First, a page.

Saturday, June 15, 2024

Red Cross president supplies ambulance fuel with his own gas station

Red Cross ambulances in Mexico City fill up at a gas station owned by the organization’s national president, according to an anti-graft group.

Information obtained by Mexicans Against Corruption and Impunity (MCCI) reveals that paramedics and drivers of other Red Cross vehicles are obliged to purchase gasoline at a filling station in the Cuauhtémoc neighborhood that is owned by Fernando Suinaga Cárdenas, national president since 2012, and Pablo José Miguel Suinaga Cárdenas.

The vehicles fill up at two specially-designated pumps between 12:00pm and 3:00pm and again at 8:30pm, according to MCCI.

The gas station, which opened in 1998, has been used to supply fuel to Red Cross vehicles for more than two years.

Paramedics who spoke to MCCI said that at the conclusion of their shifts they have to fill up at the station in Cuauhtémoc before returning the ambulances to Red Cross headquarters, which is located five kilometers away in the Polanco district.

Red Cross president Suinaga.
Red Cross president Suinaga.

MCCI arranged a May 13 interview with Fernando Suinaga Cárdenas to discuss the commercial arrangement but at the last minute he pulled out, citing work commitments.

Instead, Red Cross general manager José Antonio Monroy Zermeño met with the group and explained that the organization’s vehicles began filling up at Suinaga’s station when Pemex stopped supplying free fuel in 2016.

Monroy said the Red Cross president then proposed that his gas station fill the void.

“Obviously . . . a conflict [of interest] presents itself but if there is no option [for free fuel], we have to rely on our own people,” he said.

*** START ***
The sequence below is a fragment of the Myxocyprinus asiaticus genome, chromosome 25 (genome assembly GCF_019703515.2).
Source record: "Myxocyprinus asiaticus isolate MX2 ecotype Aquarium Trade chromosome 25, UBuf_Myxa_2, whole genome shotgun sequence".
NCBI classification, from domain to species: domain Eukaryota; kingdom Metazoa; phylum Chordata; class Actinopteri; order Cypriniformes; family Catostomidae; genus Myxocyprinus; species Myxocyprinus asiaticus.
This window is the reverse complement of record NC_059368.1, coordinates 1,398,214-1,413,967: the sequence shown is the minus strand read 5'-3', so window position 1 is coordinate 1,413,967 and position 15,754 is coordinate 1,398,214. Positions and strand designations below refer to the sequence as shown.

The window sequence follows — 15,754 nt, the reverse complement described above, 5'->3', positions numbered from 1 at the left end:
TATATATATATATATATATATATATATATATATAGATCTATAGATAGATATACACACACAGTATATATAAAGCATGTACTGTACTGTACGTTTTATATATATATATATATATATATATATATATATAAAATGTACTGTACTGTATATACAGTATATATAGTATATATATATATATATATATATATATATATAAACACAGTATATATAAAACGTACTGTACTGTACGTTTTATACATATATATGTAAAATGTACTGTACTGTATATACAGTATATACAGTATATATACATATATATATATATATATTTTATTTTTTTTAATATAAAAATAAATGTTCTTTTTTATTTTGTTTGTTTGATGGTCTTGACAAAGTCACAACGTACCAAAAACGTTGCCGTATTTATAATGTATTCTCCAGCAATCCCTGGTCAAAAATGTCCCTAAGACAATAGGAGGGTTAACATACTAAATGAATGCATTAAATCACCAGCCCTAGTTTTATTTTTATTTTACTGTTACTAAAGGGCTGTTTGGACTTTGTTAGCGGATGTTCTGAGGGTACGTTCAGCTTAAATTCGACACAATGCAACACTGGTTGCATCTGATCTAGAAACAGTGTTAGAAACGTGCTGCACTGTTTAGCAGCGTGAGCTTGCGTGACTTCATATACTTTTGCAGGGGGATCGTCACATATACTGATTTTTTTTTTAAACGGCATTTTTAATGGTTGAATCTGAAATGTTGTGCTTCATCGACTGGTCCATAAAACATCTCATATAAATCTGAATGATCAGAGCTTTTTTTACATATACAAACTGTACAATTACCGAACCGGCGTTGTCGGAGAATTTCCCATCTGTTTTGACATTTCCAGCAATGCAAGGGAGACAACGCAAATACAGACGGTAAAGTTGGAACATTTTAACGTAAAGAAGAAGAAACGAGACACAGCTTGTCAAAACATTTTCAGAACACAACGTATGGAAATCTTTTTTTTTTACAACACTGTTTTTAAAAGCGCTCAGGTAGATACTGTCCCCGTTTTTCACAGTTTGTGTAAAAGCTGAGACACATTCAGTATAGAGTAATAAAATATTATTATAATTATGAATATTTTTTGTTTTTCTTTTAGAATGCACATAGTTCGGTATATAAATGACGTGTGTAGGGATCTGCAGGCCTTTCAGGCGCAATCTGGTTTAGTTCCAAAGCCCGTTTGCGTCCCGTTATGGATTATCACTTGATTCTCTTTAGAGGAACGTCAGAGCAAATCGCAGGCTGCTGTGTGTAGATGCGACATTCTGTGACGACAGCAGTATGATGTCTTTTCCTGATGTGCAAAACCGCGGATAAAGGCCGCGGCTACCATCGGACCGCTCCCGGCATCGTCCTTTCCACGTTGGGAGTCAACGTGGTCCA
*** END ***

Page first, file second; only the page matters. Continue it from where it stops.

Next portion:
The official acknowledged that Suinaga’s gas station didn’t provide a quote for the gasoline, contravening standard practices.

But the national president offered a line of credit to the Red Cross, Monroy explained, adding that “we sometimes caused him problems” because the organization had solvency problems which caused payment delays.

He described the credit arrangement with Suinaga’s gas station as a benefit for the Red Cross but explained that not all vehicles fill up there.

MCCI asked Monroy for information about how the deal with Suinaga was reached, how much money is spent on gasoline at his station and how the credit arrangement operates but the manager said he didn’t have those details at hand.

However, a report sent to MCCI two days after the interview said that 5.96 million pesos’ (US $313,000) worth of gasoline was purchased at Suinaga’s gas station between 2016 and 2019.

The national president doesn’t donate any fuel to the Red Cross, the report explained.

Source: Reforma (sp) 

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